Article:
Sophee Redhead's defence team speaks out about her acquittal

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Following the recent not guilty verdict on the nursery worker charged with manslaughter and health and safety offences, two solicitors explore the legal minefield surrounding prosecution of individuals for health and safety related incidents, which can result in long prison sentences if convicted. They query whether there are artificially higher expectations for nursery owners and employees when a child dies or is injured.


Sophee Redhead was cleared of all charges

On 6 February, Sophee Redhead, a 25-year-old former nursery worker, was cleared at Leeds Crown Court of the manslaughter (by gross negligence) of a three-year-old child at the York College Nursery on 17 September 2012. At the time of the incident, which involved the child's neck being caught in a rope on an outdoor slide, Sophee was supervising in the outdoor play area, but was consoling another young child who had fallen over and hurt himself.

Police investigation

As with all workplace fatalities, the matter was first and foremost investigated by the police, who were assisted by the relevant health and safety agency, which in this case was the Health and Safety Executive (a local authority's environmental health department may also investigate such incidents).

Sophee was requested to 'voluntarily' attend a police station (clearly in the knowledge she would otherwise be arrested), where she was interviewed 'under caution' as a criminal suspect, no different from a suspected shoplifter or murderer.

The offences

Despite a full explanation to the police in which Sophee stated that she was simply doing what her job required of her, which included consoling children who had hurt themselves, and that she had had no involvement in the design, selection, risk assessment or maintenance of the playground equipment, she was nonetheless charged and required to stand trial for offences of Gross Negligence Manslaughter and offences related to the Health and Safety at Work etc Act 1974 (HSWA) - i.e. the employee's duty to take reasonable care for the health and safety of themselves and others who may be affected by their acts or omissions.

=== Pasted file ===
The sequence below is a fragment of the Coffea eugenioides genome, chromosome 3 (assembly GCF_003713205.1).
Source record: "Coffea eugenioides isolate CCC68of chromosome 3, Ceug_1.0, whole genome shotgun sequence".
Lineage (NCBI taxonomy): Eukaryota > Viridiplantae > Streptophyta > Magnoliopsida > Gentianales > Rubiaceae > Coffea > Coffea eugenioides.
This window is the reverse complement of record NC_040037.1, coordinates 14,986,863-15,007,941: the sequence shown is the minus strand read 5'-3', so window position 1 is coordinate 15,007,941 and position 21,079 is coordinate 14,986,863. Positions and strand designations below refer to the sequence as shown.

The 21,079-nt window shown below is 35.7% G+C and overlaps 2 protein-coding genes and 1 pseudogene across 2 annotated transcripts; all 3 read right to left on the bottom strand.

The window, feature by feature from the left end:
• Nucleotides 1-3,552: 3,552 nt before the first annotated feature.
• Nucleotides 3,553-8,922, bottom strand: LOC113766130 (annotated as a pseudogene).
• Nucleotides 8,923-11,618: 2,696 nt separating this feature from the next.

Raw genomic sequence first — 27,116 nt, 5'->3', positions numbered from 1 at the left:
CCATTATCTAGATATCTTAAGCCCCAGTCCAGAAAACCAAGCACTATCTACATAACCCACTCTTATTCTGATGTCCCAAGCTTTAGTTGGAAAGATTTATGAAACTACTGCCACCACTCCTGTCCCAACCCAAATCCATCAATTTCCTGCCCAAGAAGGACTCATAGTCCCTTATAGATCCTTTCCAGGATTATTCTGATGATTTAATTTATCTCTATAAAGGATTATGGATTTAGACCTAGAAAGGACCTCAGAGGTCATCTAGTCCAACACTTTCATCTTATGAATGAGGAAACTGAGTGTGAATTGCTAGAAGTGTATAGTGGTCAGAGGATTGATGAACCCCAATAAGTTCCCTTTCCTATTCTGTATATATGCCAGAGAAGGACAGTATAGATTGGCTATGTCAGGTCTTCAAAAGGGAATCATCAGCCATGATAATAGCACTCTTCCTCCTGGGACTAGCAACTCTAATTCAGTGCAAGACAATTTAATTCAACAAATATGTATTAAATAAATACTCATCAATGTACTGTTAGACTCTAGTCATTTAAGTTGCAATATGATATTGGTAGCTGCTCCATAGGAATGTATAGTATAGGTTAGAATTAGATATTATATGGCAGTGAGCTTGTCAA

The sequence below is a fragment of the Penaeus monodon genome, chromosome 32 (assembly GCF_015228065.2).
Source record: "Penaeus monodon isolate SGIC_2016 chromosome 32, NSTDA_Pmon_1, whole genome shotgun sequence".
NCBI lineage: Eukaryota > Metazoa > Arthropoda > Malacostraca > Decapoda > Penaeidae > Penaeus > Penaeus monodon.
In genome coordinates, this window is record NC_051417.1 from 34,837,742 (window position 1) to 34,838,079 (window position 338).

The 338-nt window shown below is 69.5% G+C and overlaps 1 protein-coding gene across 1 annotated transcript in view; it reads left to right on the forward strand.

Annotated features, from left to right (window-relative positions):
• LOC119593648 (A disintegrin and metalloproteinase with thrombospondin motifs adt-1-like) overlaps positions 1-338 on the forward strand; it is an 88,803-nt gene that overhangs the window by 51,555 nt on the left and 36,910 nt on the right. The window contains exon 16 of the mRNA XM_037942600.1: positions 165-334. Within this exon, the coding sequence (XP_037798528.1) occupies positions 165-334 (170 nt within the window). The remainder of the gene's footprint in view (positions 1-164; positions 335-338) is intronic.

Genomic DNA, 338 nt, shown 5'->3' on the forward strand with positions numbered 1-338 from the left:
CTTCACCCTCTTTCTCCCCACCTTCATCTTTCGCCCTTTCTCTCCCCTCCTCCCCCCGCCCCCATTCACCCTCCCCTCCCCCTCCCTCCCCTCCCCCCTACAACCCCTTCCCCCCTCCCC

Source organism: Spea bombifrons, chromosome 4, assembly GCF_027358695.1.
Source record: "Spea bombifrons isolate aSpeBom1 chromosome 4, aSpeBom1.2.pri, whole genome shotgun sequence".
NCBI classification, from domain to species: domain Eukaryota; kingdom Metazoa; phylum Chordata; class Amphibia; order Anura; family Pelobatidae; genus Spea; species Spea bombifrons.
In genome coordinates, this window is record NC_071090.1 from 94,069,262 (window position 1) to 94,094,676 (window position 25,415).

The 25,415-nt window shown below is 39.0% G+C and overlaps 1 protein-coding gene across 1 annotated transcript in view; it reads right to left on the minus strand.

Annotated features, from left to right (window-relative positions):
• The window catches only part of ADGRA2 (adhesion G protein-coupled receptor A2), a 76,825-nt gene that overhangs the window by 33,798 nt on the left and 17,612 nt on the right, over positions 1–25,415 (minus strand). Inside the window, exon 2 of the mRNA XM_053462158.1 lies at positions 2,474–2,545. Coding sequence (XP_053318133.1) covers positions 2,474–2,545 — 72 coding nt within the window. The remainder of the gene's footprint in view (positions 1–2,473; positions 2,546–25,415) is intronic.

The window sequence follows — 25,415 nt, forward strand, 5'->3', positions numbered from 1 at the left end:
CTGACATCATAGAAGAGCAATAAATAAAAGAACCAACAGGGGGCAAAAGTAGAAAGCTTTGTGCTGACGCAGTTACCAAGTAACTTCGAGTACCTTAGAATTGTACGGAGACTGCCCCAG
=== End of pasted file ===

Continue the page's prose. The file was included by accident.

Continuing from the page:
While the Gross Negligence Manslaughter offence attracts a maximum term of life imprisonment, typically, for workplace-related incidents, sentences are between four and seven years.

The Section 7 HSWA offence has a maximum term of two years' imprisonment.

Investigation and trial

For much of the 18 months Sophee was subject to the investigation and prosecution, she remained on bail. She was a young woman of previous good character, being paid a moderate salary as a nursery worker.

Despite the support from friends and family, the stigma associated with an allegation of harm to a child cannot be underestimated - Sophee had to endure it for a year and a half, her own nightmare only ending with the unanimous 'not guilty' verdicts of the jury after a three-week trial.

The fact that York College was convicted of a Section 3 HSWA offence by the same jury, and subsequently fined £175,000 and ordered to pay £45,000 in costs, indicates where the jury believed culpability or blame lay; however, not for first time - and, sadly, it inevitably won't be the last - the prosecution saw fit to prosecute an individual as well as the corporate entity, when it is clear in law (both under the HSWA and European law) that the primary duty holder is the employer, not the employee.

Is it just individual employees who are prosecuted?

While the Section 7 HSWA offence relates to allegations against employees, owners of businesses can face similar prosecutions under Section 37 of the HSWA where the incident is alleged to be attributable to their 'consent, connivance or neglect' - a maximum of two years' imprisonment of the owners being the penalty for this offence.

Owners and employees alike are liable to prosecution for the Gross Negligence Manslaughter offence.

Prevention is better than cure, but ...

Clearly, tragic incidents of this nature simply serve to encourage all businesses to redouble their efforts in ensuring compliance with health and safety legislation.

Nevertheless, in the event of a tragic incident, the need to retain expert legal advice from the outset is imperative, as investigations by the police and Health and Safety Executive for the uninitiated and inexperienced can be fraught with danger - particularly decent people's willingness to say what they believe investigators wish to hear, rather than what actually may have happened.

While all businesses will carry Employers Liability and Public Liability insurance which typically has some form of legal defence cover, it must be remembered that the choice of solicitor is yours and not the insurer's - and the requirement to select the best solicitor when you or your employees face such serious allegations is essential.

damien-morrisonmark-thompsonMark Thompson and Damien Morrison were the solicitors who defended Sophee Redhead and may be contacted at Morrison & Associates on (01904) 666888


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